The Water Supply and Sanitation Collaborative Council (WSSCC) Nigeria says it is partnering with seven federal ministries to look into ways of increasing funding for the scale-up of water and sanitation programmes.
The National Coordinator of WSSCC, Dr Priscilla Achakpa, said this in an interview with News Agency of Nigeria in Abuja on Wednesday.
She said that the action became imperative because low budget financing for water and sanitation programmes had been a major challenge facing efforts to improve the people’s access to water and sanitation.
Achakpa said that the collaboration involved the ministries of health, education, finance, budget and national planning, water resources, women affairs and environment
According to her, the partnership is necessary because the people’s access to sanitation and water through improved finance is a yardstick for meeting the Sustainable Development Goals (SDGs) by 2030.
“We strongly believe that partnering with these ministries will help them to understand what the issues are and why they should budget for water and sanitation.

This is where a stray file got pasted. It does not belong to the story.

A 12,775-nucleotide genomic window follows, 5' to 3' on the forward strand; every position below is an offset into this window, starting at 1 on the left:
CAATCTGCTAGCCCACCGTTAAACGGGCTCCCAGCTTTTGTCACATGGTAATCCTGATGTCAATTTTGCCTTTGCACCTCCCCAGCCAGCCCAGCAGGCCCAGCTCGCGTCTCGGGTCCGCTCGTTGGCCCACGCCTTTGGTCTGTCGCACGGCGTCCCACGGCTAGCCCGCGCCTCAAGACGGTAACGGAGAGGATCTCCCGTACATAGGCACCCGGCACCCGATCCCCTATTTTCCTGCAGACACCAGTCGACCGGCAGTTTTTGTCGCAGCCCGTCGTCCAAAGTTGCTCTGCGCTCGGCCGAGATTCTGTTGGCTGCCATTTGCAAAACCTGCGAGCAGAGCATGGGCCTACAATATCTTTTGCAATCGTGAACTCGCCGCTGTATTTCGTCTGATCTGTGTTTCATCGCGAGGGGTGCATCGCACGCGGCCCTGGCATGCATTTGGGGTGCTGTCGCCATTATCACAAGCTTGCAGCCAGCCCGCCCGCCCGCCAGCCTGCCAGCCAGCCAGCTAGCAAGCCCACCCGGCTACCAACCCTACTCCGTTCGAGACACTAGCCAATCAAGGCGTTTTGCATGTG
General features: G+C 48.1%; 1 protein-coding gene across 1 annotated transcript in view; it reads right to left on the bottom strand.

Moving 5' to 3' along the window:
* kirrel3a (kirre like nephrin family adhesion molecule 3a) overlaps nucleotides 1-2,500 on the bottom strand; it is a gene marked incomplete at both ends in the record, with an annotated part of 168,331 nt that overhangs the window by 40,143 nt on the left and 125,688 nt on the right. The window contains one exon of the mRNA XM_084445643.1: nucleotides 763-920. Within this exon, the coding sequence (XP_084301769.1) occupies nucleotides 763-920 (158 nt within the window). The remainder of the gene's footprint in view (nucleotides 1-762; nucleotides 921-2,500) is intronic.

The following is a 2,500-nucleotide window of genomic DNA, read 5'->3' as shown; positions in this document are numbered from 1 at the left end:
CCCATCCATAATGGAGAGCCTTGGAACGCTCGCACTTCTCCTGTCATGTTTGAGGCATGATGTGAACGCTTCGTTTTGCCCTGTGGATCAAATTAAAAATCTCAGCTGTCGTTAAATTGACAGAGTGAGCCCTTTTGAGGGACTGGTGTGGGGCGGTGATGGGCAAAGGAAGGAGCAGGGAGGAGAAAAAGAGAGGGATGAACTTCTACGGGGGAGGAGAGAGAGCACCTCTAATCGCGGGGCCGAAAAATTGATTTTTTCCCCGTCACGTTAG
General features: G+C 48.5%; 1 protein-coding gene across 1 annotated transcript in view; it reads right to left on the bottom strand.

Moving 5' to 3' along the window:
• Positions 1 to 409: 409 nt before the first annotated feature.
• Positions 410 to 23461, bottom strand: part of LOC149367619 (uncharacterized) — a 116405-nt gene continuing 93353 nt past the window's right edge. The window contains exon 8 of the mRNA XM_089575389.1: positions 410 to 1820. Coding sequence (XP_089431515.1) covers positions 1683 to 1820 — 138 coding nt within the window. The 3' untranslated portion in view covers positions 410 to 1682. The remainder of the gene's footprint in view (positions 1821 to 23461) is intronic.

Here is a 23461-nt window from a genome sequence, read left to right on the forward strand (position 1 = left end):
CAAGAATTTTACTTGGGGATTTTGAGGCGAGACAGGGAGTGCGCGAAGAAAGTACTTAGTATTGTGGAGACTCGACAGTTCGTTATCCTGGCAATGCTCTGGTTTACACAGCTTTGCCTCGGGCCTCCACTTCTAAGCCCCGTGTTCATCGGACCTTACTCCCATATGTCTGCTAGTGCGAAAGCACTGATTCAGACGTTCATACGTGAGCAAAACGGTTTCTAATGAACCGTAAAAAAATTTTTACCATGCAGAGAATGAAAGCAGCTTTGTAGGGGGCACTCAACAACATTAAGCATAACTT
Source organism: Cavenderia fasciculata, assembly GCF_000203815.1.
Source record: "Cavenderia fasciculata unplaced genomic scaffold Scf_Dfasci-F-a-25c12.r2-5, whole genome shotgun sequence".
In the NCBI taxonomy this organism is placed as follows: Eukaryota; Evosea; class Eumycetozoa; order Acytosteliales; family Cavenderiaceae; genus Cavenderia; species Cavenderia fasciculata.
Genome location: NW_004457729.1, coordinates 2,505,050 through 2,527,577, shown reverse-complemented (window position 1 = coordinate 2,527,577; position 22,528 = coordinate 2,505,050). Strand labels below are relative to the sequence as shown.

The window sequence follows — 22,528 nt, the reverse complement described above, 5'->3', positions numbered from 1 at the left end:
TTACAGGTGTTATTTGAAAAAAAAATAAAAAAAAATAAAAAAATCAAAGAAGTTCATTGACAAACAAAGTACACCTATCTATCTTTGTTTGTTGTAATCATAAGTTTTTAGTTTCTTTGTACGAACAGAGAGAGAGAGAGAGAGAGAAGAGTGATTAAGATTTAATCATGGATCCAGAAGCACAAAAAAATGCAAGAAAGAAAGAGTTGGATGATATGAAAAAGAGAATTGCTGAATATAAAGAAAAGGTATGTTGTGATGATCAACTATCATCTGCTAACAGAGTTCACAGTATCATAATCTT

“They have to be aware of the importance of budgeting for sanitation and hygiene; when they make budget and present it for approval, they should be able to make everyone to understand the benefits,’’ she said.
Besides, Achakpa said that WSSCC would place increased emphasis on the importance of menstrual hygiene management so as to improve the lives of women and girls in the country.
She said that it was sad to note that sanitation was not given any consideration in the budgets of governments, thereby promoting diseases and the practice of open defecation inadvertently.
She said that Nigeria ought to reduce its disease burden through improved access to potable water and basic sanitation, adding that this could be attained through deliberate and sustained funding.
Achakpa said that it was an undisputable fact that the lack of potable water and basic sanitation promoted water-borne diseases and preventable deaths, particularly among under-five children.
“At the moment, sanitation is one of the key areas that have not been budgeted for at the federal, state and local government levels,’’ she said.
NAN reports that Nigeria is committed to ending open defecation by 2025 through a roadmap that was launched a few years ago.
Goal Six of the SDGs focuses on ensuring access to water and sanitation for all by 2030, but a large number of people, mostly children, still die from diseases associated with inadequate water supply, sanitation and hygiene.